1. Jack Elrod
2. Charles Gibson
3. Walt Disney
4. Benjamin Franklin
6. Выберите правильный вариант:
1. A big bad wolf is able to blow down the first two pigs’ houses, made of bricks and wood respectively.
2. A big bad wolf is able to blow down the first two pigs’ houses, made of straw and wood respectively.
3. A big bad wolf is able to blow down the first two pigs’ houses, made of straw and bricks respectively.
4. A big bad wolf is able to blow down the first two pigs’ houses, made of glass and wood respectively.
7. What does it mean, “to seek their fortune”?
1. to go in search or quest of luck
2. to ask for advice
3. to try to obtain some food
4. to attempt to do something
8. Why did the first pig build his house out of straw?
1. Because he was nervous.
2. Because he had much straw.
3. Because it was the easiest thing to do.
4. Because he did not know what to do.
9. Выберите нужный глагол:
The wolf then _____________ to the house of sticks and knocked at the door.
10. Выберите нужные глаголы:
When the wolf finally _____________ the hole in the chimney he ____________ down the chimney and ___________ right into the pot.
1. found, fell, crawled
2. crawled, fell, found
3. fell, found, crawled
4. found, crawled, fell
11. Выберите нужный послелог:
for – of – out – on
The third pig’s brick house turns _____________ to be the only one which is adequate to withstand the wolf.
12. Ответьте на вопросы:
1. How many animals are mentioned in the story?
2. What Merry Garden?
3. What have you learned about the piggies?
4. What do you like and what don’t you like in the story?
5. What would you do if you were the main character of the story?
6. What is the end of the story?
7. Retell the story.
13. Заполните таблицу:
1. A big bad wolf is unable to destroy the third pig’s house, made of bricks.
2. The wolf attempts to trick the pig out of the house by asking to meet him at various places.
3. the lowermost part of the face
4. The pig catches the wolf in a cauldron of boiling water.
5. The most well-known version of the story is an award-winning cartoon, which was produced by Walt Disney.
6. A big bad wolf is able to blow down the first two pigs’ houses, made of straw and wood respectively.
7. to go in search or quest of luck
8. Because it was the easiest thing to do.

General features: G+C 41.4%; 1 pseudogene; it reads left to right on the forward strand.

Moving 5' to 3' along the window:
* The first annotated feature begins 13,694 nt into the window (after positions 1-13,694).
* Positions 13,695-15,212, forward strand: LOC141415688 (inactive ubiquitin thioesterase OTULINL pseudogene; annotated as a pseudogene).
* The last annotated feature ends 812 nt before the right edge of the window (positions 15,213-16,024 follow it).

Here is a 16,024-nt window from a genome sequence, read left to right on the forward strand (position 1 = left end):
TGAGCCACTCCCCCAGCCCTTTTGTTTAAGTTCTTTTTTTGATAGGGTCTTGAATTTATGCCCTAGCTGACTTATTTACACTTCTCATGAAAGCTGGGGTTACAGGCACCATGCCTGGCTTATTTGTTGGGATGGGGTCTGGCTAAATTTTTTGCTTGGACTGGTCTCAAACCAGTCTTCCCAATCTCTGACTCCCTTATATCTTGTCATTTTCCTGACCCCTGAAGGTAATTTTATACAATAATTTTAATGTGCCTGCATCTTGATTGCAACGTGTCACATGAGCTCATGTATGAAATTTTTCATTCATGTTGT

9. The wolf then came to the house of sticks and knocked at the door.
10. When the wolf finally found the hole in the chimney he crawled down the chimney and fell right into the pot.
out; The third pig’s brick house turns out to be the only one which is adequate to withstand the wolf.
The Fish and the Ring
Once upon a time, there was a mighty Baron in the North Country who was a great magician and knew everything that would come to pass. So one day, when his little boy was four years old, he looked into the Book of Fate to see what would happen to him. And to his dismay, he found that his son would wed a lowly maid that had just been born in a small house. Now the Baron knew the father of the little girl was very, very poor, and he had five children already. So he called for his horse, and rode to the father’s house, and saw him sitting by the door, sad and doleful. So he dismounted and went up to him and said, “What is the matter, my good man?” And the man said, “Well, your honour, the fact is, I have five children already, and now the sixth one comes, a little girl, and where to get the bread from to fill their mouths, that’s more than I can say.”
“Don’t cry, my dear man,” said the Baron. “If that’s your trouble, I can help you. I’ll take away the last little one, and you won’t have to bother about her.”
“Thank you kindly, sir,” said the man; and he went in and brought out the little girl and gave her to the Baron, who mounted his horse and rode away with her. And when he got by the bank of the river, he threw the little girl into the river, and rode off to his castle.